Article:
It had been a long day, from hard luck at office, to the loneliness in the cafeteria, from the fight at home, to the haggling at the store; everything had been extremely unexpected. I have seen worse days, but today was unexceptionally one of those I don’t want to remember. I walked down the footpath towards my home, pondering over the situations that we face in daily life and the different ways we react to them.
It had become a monotonous routine of mine to walk through the lanes thinking aimlessly about how the smallest actions by us could lead to disastrous changes in the lives of people surrounding us. Like a stone, irrespective of the size, can disrupt a stagnant lake; my life had become a lifeless existence perturbed only by the occasional occurrence of events caused in due course of flow of the reactions to actions, both mine and others.
Changing the path of a stone coming towards me by a simple push of my shoe, I could feel the vulnerability of every living being, the mystery withheld by our untold future, the dark abyss we may fall into as a result of a small unknown action of ours. Pondering over all the possible outcomes of any small action, I felt helplessly small, tangled in the strings of destiny, the stimulus-response theory. The feeling of being a tiny part of a big unknown plan scared me. The grey future lying ahead of me petrified me.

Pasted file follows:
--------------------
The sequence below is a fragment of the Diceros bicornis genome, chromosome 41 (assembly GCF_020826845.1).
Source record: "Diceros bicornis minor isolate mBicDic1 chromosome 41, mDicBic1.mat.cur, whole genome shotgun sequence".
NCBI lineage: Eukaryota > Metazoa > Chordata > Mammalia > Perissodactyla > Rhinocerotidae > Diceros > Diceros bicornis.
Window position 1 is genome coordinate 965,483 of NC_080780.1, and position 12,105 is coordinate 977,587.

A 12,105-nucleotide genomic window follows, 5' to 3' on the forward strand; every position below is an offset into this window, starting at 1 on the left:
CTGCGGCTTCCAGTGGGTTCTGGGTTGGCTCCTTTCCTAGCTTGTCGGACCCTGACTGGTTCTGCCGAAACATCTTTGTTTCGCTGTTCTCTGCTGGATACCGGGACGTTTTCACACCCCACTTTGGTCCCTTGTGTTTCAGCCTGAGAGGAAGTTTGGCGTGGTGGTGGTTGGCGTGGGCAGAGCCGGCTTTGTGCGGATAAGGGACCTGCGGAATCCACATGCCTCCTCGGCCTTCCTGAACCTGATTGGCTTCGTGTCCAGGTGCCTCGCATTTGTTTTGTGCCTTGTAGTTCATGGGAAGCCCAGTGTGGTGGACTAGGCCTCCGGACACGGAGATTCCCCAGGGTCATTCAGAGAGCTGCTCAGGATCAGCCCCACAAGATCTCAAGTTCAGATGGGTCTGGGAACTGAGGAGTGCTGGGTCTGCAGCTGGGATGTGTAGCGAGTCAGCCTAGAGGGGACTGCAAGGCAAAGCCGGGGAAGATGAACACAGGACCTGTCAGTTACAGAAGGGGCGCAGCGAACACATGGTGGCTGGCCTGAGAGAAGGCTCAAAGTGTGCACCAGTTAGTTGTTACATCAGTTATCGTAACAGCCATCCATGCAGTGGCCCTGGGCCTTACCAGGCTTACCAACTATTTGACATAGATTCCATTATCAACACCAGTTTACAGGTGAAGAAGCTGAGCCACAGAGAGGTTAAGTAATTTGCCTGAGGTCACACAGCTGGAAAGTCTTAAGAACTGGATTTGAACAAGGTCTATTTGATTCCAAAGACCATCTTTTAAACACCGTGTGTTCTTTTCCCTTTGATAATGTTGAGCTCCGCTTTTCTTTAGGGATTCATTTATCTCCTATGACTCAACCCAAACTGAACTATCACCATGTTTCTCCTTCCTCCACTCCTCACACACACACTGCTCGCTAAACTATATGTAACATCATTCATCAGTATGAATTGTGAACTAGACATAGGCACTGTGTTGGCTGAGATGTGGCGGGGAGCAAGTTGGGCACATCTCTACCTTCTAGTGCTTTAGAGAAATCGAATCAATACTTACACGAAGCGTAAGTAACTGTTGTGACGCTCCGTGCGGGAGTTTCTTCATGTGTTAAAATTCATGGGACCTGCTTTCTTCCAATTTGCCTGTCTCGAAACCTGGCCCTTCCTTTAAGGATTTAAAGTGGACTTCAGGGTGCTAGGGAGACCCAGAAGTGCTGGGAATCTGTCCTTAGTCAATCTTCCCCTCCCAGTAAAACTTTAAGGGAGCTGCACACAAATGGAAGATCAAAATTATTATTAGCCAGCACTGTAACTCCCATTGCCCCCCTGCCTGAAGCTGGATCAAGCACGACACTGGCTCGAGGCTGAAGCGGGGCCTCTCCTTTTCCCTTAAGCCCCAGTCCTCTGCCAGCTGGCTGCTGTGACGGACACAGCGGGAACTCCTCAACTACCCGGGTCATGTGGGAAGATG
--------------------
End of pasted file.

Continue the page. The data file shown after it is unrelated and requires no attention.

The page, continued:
By now I had crossed the last lane in my way and there in front of me, I could see the gate of my house. As I proceeded forward to open the latch of the gate, I heard the sweet laughter of my daughter and she came running out of the door and pulled my bag from my hand. Holding my hand she dragged me inside into an entirely different world of love, happiness and care. There in front of me was my wife holding a small cake to celebrate my birthday. Seeing the light in their eyes I forgot all about the dark unknown future ahead, and all I could see and feel was their excitement and love. It was then I realised, the future may be grey but it’s not always black.
~ Emissha Myandik | Edited by Afreen Zeb